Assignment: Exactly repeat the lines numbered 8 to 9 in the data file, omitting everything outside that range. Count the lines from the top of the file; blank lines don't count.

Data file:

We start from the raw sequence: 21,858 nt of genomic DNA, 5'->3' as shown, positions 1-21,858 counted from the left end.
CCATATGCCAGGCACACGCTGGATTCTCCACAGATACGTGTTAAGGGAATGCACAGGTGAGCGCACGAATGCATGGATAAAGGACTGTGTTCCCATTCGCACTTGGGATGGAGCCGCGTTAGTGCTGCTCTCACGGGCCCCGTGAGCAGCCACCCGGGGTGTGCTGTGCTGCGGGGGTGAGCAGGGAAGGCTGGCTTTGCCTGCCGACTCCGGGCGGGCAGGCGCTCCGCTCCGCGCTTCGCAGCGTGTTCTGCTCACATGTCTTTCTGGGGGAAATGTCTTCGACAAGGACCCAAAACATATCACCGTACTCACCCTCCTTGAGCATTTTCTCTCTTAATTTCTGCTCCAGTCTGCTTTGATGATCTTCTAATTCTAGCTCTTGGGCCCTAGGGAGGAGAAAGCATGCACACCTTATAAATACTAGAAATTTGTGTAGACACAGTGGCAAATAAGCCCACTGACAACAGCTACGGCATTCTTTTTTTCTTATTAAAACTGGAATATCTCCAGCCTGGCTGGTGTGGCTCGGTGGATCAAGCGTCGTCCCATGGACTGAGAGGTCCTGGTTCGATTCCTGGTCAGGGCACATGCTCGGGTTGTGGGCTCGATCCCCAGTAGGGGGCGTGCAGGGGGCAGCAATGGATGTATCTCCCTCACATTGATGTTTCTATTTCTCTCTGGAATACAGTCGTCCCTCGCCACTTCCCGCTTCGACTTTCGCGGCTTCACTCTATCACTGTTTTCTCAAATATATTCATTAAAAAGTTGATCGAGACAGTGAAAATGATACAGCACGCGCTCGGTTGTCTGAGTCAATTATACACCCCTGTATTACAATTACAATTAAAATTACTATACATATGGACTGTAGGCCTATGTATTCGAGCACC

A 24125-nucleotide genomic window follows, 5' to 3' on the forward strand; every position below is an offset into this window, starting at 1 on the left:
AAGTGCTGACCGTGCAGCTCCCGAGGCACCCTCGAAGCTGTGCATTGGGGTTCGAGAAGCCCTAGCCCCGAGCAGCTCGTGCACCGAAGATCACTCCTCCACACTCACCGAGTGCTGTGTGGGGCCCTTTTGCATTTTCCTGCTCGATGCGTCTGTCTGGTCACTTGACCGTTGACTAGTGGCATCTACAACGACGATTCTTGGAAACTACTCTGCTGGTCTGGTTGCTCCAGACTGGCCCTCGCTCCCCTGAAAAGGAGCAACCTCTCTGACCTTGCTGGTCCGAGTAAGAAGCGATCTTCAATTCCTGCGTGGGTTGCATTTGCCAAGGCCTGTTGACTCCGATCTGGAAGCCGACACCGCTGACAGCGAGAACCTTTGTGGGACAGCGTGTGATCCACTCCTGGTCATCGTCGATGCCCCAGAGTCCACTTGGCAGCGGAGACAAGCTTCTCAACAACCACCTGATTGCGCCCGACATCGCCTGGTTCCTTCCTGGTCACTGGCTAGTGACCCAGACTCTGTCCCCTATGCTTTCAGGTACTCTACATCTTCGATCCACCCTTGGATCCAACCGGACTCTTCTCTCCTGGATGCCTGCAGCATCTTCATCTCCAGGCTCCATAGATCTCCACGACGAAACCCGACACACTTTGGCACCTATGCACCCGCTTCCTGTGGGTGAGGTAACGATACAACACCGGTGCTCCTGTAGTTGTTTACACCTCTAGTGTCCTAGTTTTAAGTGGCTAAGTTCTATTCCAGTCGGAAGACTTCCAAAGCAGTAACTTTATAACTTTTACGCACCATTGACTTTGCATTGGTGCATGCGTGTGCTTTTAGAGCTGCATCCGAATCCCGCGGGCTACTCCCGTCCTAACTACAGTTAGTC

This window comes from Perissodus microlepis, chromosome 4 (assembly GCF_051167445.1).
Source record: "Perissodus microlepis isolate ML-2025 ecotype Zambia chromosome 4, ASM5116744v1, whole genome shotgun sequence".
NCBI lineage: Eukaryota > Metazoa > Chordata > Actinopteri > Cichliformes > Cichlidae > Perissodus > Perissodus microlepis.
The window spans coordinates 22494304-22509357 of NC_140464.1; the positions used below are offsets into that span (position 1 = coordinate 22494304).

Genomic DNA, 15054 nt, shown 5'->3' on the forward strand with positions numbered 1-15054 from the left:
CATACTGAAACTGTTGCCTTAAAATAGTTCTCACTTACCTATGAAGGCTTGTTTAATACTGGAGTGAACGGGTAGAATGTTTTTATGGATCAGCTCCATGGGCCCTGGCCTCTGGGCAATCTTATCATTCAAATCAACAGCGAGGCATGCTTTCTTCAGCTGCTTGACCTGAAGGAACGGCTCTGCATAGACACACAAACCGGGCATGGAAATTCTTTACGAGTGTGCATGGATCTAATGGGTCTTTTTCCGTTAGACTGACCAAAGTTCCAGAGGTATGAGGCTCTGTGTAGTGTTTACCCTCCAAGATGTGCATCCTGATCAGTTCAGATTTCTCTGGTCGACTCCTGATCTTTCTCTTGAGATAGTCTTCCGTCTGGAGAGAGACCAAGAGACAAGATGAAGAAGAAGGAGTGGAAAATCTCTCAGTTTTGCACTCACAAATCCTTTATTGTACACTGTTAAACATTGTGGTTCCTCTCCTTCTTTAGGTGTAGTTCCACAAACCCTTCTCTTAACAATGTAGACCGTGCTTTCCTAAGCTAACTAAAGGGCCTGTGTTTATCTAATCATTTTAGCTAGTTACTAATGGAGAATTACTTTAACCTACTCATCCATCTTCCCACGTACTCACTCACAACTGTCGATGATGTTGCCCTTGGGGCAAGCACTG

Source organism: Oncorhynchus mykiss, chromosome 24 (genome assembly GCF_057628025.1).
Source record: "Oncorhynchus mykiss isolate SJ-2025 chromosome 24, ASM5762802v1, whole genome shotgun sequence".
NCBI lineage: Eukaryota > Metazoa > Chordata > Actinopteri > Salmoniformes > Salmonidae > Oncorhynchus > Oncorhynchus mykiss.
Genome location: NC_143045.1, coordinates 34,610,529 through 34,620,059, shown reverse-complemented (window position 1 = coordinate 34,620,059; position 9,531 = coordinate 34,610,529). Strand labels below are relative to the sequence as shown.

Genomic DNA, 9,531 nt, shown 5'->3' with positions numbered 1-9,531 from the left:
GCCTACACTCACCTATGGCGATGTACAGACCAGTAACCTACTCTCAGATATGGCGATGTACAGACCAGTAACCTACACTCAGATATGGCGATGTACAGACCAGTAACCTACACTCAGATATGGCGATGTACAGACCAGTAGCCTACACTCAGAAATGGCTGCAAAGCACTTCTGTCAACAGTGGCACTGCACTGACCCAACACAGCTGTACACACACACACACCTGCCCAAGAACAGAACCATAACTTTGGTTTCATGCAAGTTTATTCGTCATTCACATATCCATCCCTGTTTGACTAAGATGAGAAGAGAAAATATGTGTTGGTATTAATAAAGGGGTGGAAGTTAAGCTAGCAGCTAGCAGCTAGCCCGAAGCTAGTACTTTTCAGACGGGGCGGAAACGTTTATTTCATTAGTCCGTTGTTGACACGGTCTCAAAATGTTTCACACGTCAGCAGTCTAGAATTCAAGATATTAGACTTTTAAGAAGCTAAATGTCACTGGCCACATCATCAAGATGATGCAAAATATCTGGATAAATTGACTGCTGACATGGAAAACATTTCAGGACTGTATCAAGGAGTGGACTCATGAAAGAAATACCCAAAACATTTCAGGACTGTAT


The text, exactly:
The window spans coordinates 22494304-22509357 of NC_140464.1; the positions used below are offsets into that span (position 1 = coordinate 22494304).

Genomic DNA, 15054 nt, shown 5'->3' on the forward strand with positions numbered 1-15054 from the left: